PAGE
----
Posted by: Josh Lehner | September 21, 2018

Fun Friday: Marriage in Oregon

In digging into the latest Census numbers, I have been updating all of our office’s work on housing, household formation, affordability and the like. Homeownership continues to be on the rise and I will get to the latest Peak Renter numbers next week. That said, it is clear that the ownership rebound in recent years is concentrated among younger Oregon households. Halfway down this housing research trail I stumbled upon the following chart. The increase in younger owners is primarily among married-couple families. This is important for housing in that homeownership for married-couple families is 20 percentage points higher than for other household types, and they comprise 60% of all homeowners in Oregon. So off on a detour, down the marriage research rabbit hole I went which we will explore a bit on this Fun Friday.

I have a typical story I tell when giving presentations on how Millennials are indeed getting married, buying homes, having kids and the like. They are not foregoing these major life events, but they are doing so a few years later than previous generations. The story is largely about how the life cycle effect dominates the trends even though there are, at times, sizable generational effects.

In terms of marriage, this next chart shows both the life cycle effect  — the arc of the curves; as we age the share of us who have ever been married increases — and the generational effect — each line represents a birth cohort; some are higher or lower than others. This chart fascinates me. We know that the current crop of Millennials are getting married less compared to the Silent Generation and oldest Baby Boomers. However what I was surprised by is that today’s Millennials aren’t that different than the previous century‘s Millennials (the 1885 birth cohort)! Who gets married and at what age has clearly evolved, and continues to evolve today.

This evolution is very interesting and Cato Unbound had a great set of articles on marriage a few years back including an article by renowned family and marriage researcher Stephanie Coontz, and an article by economists Betsey Stevenson and Justin Wolfers. The kicker is not that Betsy and Justin are great economists in their own right, which they are, or that they are married to each other, which they are, no, the kicker is that they are renowned for their economic research on love and marriage. You can’t make this stuff up; it’s adorable!

What the research finds is that this evolution is in part about the shifting nature of work, in addition to the availability of different products and services that make domestic/household duties easier than in the past. In economic parlance, as Betsy and Justin write in the article, marriage has shifted from a “forum of shared production, to shared consumption.” What that means is marriage is more about love and companionship these days —  a hedonic marriage — and it does give rise to assortative mating and the like. Marriage is no longer primarily about matching specialized workers together — one in the marketplace and one at home.

As this evolution continues, we are seeing the median age rise at which Americans and Oregonians first get married. The latest Census data show that here in Oregon this age reached 30 years old for men and 27.8 years old for women in 2017. As far as I can, given available data, these readings in recent years are a record. That said, they are more of a return to rates seen 100-150 years ago than they are just a divergence from the high marriage rates at younger ages seen in the 1950s and 1960s, which were themselves records in the other direction.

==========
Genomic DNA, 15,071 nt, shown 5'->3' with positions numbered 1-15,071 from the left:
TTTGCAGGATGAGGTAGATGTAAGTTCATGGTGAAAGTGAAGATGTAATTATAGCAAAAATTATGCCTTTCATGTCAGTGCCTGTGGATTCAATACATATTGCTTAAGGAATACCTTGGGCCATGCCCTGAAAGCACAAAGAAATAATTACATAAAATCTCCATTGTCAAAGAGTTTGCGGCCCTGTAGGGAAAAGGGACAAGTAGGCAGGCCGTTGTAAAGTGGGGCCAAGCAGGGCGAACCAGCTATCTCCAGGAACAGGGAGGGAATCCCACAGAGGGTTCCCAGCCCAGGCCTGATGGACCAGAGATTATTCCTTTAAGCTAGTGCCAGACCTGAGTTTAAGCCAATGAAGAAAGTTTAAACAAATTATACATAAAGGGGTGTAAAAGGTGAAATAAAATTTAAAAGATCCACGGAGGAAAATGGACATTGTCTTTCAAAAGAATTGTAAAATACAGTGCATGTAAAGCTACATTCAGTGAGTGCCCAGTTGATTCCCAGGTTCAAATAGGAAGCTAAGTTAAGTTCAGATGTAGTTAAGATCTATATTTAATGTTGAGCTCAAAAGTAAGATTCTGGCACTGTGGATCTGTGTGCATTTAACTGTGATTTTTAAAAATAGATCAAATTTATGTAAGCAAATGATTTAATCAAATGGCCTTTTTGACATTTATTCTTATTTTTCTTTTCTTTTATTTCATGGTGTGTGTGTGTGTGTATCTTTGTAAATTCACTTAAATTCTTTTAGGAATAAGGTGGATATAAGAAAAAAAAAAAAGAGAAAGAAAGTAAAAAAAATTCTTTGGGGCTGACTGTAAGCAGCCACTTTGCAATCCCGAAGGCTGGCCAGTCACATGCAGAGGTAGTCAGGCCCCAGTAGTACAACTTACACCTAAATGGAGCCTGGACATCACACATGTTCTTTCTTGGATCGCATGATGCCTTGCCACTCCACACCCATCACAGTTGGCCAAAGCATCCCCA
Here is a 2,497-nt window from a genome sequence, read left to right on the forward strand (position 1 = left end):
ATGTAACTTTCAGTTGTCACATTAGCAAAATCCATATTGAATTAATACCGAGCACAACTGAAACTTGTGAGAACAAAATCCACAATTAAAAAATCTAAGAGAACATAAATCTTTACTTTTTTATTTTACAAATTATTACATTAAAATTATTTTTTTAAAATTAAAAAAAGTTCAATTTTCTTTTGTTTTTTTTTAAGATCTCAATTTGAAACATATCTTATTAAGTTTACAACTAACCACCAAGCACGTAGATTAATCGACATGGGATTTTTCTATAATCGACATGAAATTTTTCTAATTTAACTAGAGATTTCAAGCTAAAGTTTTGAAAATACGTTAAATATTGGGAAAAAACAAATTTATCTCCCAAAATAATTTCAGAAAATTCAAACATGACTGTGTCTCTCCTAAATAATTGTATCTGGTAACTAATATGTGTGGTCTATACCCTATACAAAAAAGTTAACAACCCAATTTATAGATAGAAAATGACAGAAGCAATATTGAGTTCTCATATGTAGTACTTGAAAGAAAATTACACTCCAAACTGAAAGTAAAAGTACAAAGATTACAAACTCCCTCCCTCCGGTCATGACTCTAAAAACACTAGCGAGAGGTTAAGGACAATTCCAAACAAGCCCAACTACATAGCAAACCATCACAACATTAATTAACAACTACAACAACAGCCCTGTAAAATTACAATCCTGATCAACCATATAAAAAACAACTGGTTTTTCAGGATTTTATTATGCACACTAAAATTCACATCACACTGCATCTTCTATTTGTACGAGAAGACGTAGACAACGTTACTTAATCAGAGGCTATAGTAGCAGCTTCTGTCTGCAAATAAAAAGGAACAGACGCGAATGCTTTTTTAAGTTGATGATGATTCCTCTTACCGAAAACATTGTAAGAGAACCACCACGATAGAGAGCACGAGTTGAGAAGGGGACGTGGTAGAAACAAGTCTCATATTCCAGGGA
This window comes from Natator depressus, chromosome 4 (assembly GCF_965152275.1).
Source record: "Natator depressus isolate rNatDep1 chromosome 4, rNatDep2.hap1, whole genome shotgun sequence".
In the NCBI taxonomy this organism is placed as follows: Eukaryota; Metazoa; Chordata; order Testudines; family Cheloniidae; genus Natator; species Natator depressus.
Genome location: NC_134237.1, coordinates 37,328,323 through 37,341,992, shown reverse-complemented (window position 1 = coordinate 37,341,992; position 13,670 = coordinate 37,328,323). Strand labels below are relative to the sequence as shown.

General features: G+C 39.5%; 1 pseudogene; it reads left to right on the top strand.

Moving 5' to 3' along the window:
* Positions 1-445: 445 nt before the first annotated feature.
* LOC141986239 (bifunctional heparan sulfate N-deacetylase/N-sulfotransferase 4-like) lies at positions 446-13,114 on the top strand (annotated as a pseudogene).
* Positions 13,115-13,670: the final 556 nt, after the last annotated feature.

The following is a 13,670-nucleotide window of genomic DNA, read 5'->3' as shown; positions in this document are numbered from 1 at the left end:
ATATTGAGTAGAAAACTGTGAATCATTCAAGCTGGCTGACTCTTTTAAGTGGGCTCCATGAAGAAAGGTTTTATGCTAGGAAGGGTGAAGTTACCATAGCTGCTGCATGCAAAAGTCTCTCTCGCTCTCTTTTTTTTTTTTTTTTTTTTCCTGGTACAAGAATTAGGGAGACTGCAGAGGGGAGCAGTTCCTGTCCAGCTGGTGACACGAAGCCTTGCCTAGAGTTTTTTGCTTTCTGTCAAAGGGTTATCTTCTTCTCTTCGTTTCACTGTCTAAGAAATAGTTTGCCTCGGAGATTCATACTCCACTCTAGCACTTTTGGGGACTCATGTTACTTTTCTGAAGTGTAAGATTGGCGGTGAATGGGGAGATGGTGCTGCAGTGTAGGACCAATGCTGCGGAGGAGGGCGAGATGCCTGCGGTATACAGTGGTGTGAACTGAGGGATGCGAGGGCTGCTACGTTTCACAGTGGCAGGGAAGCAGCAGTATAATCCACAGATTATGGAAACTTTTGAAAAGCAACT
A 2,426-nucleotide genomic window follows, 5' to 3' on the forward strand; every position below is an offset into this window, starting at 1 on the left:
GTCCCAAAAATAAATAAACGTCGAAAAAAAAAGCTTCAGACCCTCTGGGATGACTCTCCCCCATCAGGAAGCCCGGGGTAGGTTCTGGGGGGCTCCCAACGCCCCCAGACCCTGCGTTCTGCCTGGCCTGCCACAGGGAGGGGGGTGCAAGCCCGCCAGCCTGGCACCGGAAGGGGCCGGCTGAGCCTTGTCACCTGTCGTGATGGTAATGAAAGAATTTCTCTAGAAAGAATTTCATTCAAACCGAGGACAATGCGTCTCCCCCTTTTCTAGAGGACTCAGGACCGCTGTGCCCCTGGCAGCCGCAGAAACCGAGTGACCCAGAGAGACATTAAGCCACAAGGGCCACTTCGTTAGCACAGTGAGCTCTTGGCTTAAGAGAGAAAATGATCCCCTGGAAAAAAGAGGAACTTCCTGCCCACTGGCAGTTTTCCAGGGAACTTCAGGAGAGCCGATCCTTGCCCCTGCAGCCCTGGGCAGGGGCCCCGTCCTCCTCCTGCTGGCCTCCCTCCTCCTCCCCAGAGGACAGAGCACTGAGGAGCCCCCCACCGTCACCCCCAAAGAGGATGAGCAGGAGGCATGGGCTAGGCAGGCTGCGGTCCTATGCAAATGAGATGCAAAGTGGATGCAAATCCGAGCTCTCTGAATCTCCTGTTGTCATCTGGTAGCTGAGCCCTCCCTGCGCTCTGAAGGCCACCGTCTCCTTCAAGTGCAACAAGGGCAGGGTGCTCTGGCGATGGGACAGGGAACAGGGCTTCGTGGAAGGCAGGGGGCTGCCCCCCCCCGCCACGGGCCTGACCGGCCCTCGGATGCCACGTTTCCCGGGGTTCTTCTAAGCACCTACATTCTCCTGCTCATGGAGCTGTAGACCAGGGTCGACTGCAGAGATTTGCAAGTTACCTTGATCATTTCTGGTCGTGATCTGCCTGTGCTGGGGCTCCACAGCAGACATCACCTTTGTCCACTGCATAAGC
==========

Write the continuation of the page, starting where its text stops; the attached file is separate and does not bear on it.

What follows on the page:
As marital status evolves, we can see the trends by also looking at age cohorts. The number of single, never married Oregonians is rising across all age groups. However this increase, coupled with declining marriage rates is especially seen among the 20-somethings. One other interesting thing to note is that the divorce bubble has clearly burst. Divorce is on the decline in recent decades. In their article, Betsy and Justin discuss how the rise in divorces was in part a response to the shift from marriage being about shared production to being about share consumption. To the extent that marriage today really is about love, companionship, and sharing interests and activities together, then it makes sense that divorce is less frequent.

All told, marriage patterns continue to evolve. Given the generational data, the median age at first marriage will continue to increase at least in the near-term. These shifts also do have wide-ranging impacts throughout the economy. One of which is the impact on household formation and homeownership. At least when compared to a generation or two ago, there is a longer time period from when one leaves the nest and when one settles down, gets married, buys a house, has kids and so forth. There will also be a larger share of Oregonians moving forward who chose to do none, or just some of these things as well. That said, a majority of Oregonians will still chose to do these major life events, but at a somewhat later age than in the recent past.

Stay tuned for at least one future post on birthrates in addition to a follow-up next week on homeownership in Oregon and across the country.


Responses

  1. […] Source: Fun Friday: Marriage in Oregon | Oregon Office of Economic Analysis […]

  2. Josh- Fascinating info. Thanks. Much to absorb, and food for thought. Good info for a few upcoming talks. Best regards- Mark

    Sent from my iPhone

    >

  3. […] Maybe somewhat surprisingly, this strong rebound in ownership is concentrated among the younger households — the region’s 20- and 30-somethings. As discussed last week, this increase is driven by young, married-couple families. […]


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